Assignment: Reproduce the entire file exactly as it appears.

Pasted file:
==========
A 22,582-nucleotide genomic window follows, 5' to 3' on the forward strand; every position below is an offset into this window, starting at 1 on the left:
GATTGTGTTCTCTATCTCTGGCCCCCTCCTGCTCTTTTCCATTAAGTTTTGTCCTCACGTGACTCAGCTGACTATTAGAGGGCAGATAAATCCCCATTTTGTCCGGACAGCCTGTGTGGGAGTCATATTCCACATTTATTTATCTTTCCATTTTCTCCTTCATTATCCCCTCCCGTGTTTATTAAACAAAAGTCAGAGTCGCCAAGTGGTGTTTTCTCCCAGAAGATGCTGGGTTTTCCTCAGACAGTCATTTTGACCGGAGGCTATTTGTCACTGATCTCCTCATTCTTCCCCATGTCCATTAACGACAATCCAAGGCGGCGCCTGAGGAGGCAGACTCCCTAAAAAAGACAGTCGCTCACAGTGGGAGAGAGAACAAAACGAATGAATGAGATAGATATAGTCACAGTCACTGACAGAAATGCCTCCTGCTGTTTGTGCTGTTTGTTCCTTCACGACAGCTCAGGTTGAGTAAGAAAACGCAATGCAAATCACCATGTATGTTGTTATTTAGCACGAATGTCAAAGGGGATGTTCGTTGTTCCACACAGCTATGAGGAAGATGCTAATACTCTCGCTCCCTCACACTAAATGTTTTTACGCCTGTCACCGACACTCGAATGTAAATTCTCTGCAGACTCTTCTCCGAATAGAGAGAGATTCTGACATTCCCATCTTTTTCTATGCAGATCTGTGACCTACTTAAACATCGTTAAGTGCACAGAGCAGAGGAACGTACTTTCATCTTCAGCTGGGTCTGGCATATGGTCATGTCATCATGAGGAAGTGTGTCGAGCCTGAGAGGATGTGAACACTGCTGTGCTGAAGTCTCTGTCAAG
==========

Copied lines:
A 22,582-nucleotide genomic window follows, 5' to 3' on the forward strand; every position below is an offset into this window, starting at 1 on the left:
GATTGTGTTCTCTATCTCTGGCCCCCTCCTGCTCTTTTCCATTAAGTTTTGTCCTCACGTGACTCAGCTGACTATTAGAGGGCAGATAAATCCCCATTTTGTCCGGACAGCCTGTGTGGGAGTCATATTCCACATTTATTTATCTTTCCATTTTCTCCTTCATTATCCCCTCCCGTGTTTATTAAACAAAAGTCAGAGTCGCCAAGTGGTGTTTTCTCCCAGAAGATGCTGGGTTTTCCTCAGACAGTCATTTTGACCGGAGGCTATTTGTCACTGATCTCCTCATTCTTCCCCATGTCCATTAACGACAATCCAAGGCGGCGCCTGAGGAGGCAGACTCCCTAAAAAAGACAGTCGCTCACAGTGGGAGAGAGAACAAAACGAATGAATGAGATAGATATAGTCACAGTCACTGACAGAAATGCCTCCTGCTGTTTGTGCTGTTTGTTCCTTCACGACAGCTCAGGTTGAGTAAGAAAACGCAATGCAAATCACCATGTATGTTGTTATTTAGCACGAATGTCAAAGGGGATGTTCGTTGTTCCACACAGCTATGAGGAAGATGCTAATACTCTCGCTCCCTCACACTAAATGTTTTTACGCCTGTCACCGACACTCGAATGTAAATTCTCTGCAGACTCTTCTCCGAATAGAGAGAGATTCTGACATTCCCATCTTTTTCTATGCAGATCTGTGACCTACTTAAACATCGTTAAGTGCACAGAGCAGAGGAACGTACTTTCATCTTCAGCTGGGTCTGGCATATGGTCATGTCATCATGAGGAAGTGTGTCGAGCCTGAGAGGATGTGAACACTGCTGTGCTGAAGTCTCTGTCAAG